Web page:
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West Jordan Journal

West Jordan City Honors Fallen Military Soldiers With Memorial Day Tribute

Jun 19, 2015 06:47PM ● By Taylor Stevens

On May 25, residents of West Jordan City gathered for a Memorial Day ceremony to salute military officers.

West Jordan - As the sun set on Memorial Day in Veterans Memorial Park on May 25, an assembly of residents in red, white and blue, men and women in uniform and Patriot Guard riders on motorcycles converged at the Military Services Monument to celebrate fallen military veterans. Black smoke from a burning flag rose in the sky as the 23rd Army Band Quartet and the Utah Pipe Band played patriotic music.

The flag burning was part of a flag retirement ceremony, which laid to rest a symbol of the United States and its doctrine of freedom to signify the sacrifice military soldiers have made for that independence. 

“Memorial Day is an important time to remember the many men and women who have given their lives to preserve our freedom,” said West Jordan mayor Kim Rolfe in a city press release. “West Jordan is proud to present this tribute to remind our community of the meaning of this holiday.” 
National Guard soldiers marching in to present the colors for the National Anthem.

 The ceremony, which was hosted by KUTV’s Sterling Poulson, began with a religious invocation and included a roll call of Utah soldiers who died in Afghanistan.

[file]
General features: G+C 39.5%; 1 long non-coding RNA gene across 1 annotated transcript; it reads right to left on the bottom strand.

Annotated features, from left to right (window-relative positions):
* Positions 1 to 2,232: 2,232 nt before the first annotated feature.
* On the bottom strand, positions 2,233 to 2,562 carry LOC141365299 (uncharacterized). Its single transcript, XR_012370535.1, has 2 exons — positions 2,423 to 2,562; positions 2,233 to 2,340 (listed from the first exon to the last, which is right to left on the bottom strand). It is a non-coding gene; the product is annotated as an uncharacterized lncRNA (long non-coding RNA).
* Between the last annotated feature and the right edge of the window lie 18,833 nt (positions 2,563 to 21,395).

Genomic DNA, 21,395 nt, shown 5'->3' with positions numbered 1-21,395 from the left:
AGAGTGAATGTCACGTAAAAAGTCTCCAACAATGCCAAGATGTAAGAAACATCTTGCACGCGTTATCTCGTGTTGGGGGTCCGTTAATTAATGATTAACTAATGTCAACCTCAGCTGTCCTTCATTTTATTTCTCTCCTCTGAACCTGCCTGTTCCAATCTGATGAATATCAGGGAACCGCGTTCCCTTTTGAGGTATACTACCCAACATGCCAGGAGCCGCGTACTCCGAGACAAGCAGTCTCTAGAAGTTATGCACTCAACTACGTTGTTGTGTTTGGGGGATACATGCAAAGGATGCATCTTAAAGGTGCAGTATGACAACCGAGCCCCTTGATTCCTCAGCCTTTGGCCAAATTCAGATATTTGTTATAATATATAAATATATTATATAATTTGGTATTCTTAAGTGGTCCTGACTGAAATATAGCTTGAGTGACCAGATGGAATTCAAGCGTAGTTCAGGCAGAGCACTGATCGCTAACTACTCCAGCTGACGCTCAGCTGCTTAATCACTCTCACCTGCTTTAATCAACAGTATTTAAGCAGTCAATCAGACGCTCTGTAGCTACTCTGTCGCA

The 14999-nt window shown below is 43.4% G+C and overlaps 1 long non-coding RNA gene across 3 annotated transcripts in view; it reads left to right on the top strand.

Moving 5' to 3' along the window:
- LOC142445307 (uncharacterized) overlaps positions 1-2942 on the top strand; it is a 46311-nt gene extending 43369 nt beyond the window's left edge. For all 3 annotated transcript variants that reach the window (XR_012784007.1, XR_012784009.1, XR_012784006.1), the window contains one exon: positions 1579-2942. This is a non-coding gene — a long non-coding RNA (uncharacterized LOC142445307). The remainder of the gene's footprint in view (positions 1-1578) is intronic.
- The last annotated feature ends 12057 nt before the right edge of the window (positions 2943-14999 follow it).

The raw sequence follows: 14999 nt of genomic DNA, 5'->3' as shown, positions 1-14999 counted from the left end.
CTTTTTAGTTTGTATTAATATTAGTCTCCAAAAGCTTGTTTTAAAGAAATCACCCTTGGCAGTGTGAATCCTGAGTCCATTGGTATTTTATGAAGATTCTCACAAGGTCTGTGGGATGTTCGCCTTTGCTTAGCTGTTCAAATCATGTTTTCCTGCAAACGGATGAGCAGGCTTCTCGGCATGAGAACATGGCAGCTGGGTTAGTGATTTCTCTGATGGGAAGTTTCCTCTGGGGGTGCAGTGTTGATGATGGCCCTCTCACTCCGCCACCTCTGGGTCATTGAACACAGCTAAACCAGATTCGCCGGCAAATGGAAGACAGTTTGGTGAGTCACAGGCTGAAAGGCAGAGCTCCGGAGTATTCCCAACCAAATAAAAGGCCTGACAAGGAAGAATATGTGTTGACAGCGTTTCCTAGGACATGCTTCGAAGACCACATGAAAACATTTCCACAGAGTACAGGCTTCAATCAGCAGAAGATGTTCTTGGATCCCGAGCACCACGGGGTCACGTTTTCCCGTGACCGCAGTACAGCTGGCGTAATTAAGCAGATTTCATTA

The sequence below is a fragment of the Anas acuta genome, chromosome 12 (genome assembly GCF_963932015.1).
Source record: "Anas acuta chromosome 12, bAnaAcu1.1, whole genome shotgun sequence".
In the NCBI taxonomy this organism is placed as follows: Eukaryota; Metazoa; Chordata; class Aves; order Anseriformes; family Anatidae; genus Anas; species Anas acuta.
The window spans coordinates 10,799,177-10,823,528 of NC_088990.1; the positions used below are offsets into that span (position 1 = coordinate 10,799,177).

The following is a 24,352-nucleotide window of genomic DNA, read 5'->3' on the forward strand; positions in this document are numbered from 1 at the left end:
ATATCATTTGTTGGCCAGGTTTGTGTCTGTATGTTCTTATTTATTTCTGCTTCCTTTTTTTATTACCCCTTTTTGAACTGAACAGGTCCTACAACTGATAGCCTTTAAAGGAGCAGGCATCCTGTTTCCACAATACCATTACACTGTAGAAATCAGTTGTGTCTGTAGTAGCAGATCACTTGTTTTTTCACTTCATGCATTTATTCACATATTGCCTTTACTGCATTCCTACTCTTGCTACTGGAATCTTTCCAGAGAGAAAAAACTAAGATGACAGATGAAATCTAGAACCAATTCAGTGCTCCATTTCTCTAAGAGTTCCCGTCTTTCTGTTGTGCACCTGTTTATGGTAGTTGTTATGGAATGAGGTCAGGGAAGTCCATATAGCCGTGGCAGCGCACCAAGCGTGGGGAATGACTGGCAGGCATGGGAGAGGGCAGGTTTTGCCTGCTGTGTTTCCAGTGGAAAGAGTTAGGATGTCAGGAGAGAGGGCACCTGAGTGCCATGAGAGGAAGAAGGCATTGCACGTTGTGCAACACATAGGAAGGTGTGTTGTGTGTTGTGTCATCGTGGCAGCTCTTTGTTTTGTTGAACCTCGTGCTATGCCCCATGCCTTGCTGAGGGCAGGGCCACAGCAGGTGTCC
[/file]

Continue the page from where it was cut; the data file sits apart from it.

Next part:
Additionally, the Patriot Guard—a group of men and women who attend funerals of fallen soldiers to protect families from protestors—kept watch throughout the ceremony, holding flags in solidarity down the sidewalk on either side of the Military Services Monument. 

West Jordan residents Christi and Gary Barton lost their son Zachary, a member of the Air Force, in 2013 to depression related to his time in the military. They said the ceremony was an important way to remember the true meaning of Memorial Day. 

“Most people don’t realize or understand the meaning of Memorial Day,” said Gary Barton. “It’s who can have the biggest sale and sell the most cars—and that’s not what it is. It was simply for the military, and it’s okay that everybody is lumped into it. You go to the mortuary and you pay your respects. But still. Memorial Day is about fallen military.” 

Christi Barton said that Memorial Day has a completely different meaning than it used to. “We probably would be having a barbeque and not know the Patriot Guard riders or anything else,” she said. “The biggest thing is to spread the word and bring that real meaning back to everybody.”